Electrical Power Monitoring – New Technologies and Applications
Dennis Erickson an IEEE Fellow came to a previous NI Week and showed how he used Virtual Instrumentation to monitor the transmission grid in the western half of the USA. He made significant use of the Gabor Spectrogram in his work.
EPRI, the Electrical Power Research Institute, is an independent, nonprofit center for public interest energy and environmental research, promotes the Intelligent Universal Transformer which replaces analog transformers with solid-state electronics which can help balance loads and provide better distribution capabilities to customers. In the area of emerging technology EPRI’s roadmap calls for smart materials and nanostructures among other things to enable its vision for the future of energy and its delivery.
Vista uses LabVIEW to capture power consumption from a facility say a building or an oil rig, store the results in a database and then applies analysis to the stored data to help optimize one’s consumption of power such as quantifying power usage during downtimes (weekends, holidays, etc). In many areas, customers have the choice of vendors in purchasing electrical power. With the knowledge gained from such a power monitoring system, a customer can choose to buy power from cheaper sources.
Elcom leverages the internet for power monitoring using virtual instrumentation tools. Their solution, PAQNet, consists of a set of nodes and bridges supported by LabVIEW for viewing power quality parameters over the internet. During their NI Week presentation they showed how they monitored power supply faults on a new high-speed train in their native country, Czech Republic. They setup a measurement system on the train to isolate the fault and compensate for it at the circuit level. This type of application seems to match those of the audience who were performing power monitoring applications on vehicles – navy ships, cars, buses, and airplanes. In particular, they were measuring the power load as the vehicle rolled through maneuvers under various conditions.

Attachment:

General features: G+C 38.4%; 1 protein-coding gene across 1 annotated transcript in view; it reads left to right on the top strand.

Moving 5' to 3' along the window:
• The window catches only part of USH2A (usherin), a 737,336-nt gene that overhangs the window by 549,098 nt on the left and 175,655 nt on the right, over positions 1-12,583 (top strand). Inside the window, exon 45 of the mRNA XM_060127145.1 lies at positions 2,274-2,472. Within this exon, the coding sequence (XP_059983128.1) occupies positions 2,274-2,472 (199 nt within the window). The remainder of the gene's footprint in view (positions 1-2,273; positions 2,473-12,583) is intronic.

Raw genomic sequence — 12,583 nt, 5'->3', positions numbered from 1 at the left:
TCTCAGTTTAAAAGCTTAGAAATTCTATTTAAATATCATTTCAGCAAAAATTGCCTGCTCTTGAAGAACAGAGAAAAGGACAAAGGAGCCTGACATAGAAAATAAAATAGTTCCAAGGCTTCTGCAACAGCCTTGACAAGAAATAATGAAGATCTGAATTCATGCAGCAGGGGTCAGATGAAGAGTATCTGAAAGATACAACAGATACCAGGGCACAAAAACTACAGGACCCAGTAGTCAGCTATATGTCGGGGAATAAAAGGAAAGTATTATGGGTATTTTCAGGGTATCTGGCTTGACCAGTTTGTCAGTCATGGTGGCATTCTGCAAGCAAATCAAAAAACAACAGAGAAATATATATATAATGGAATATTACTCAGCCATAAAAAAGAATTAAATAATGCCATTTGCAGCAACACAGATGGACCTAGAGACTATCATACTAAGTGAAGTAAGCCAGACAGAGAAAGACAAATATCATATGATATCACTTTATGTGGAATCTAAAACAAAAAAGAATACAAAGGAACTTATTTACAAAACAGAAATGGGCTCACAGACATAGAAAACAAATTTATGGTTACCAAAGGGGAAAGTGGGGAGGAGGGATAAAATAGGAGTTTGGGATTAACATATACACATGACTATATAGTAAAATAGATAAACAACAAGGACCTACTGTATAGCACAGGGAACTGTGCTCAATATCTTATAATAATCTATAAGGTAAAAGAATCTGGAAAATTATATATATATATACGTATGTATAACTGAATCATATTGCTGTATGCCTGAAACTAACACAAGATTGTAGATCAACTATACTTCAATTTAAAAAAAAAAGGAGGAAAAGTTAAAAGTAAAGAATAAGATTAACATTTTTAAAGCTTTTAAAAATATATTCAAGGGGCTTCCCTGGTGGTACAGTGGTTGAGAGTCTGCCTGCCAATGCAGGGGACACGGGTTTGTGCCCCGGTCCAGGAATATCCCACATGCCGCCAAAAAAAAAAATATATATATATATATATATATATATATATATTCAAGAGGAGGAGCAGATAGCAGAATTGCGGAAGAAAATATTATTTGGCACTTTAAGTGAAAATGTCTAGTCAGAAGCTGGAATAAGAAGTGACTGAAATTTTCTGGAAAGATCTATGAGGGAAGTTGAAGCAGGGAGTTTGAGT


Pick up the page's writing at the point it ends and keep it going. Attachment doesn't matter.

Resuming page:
For those unfamiliar with Power Quality there’s a tutorial on the concepts, and the measurements. For those using virtual instrumentation there’s downloadable code as well. For a live application of a virtual instrumentation tool monitoring power check out this site. This represents the power consumption of the National Instruments facility, Mopac A building.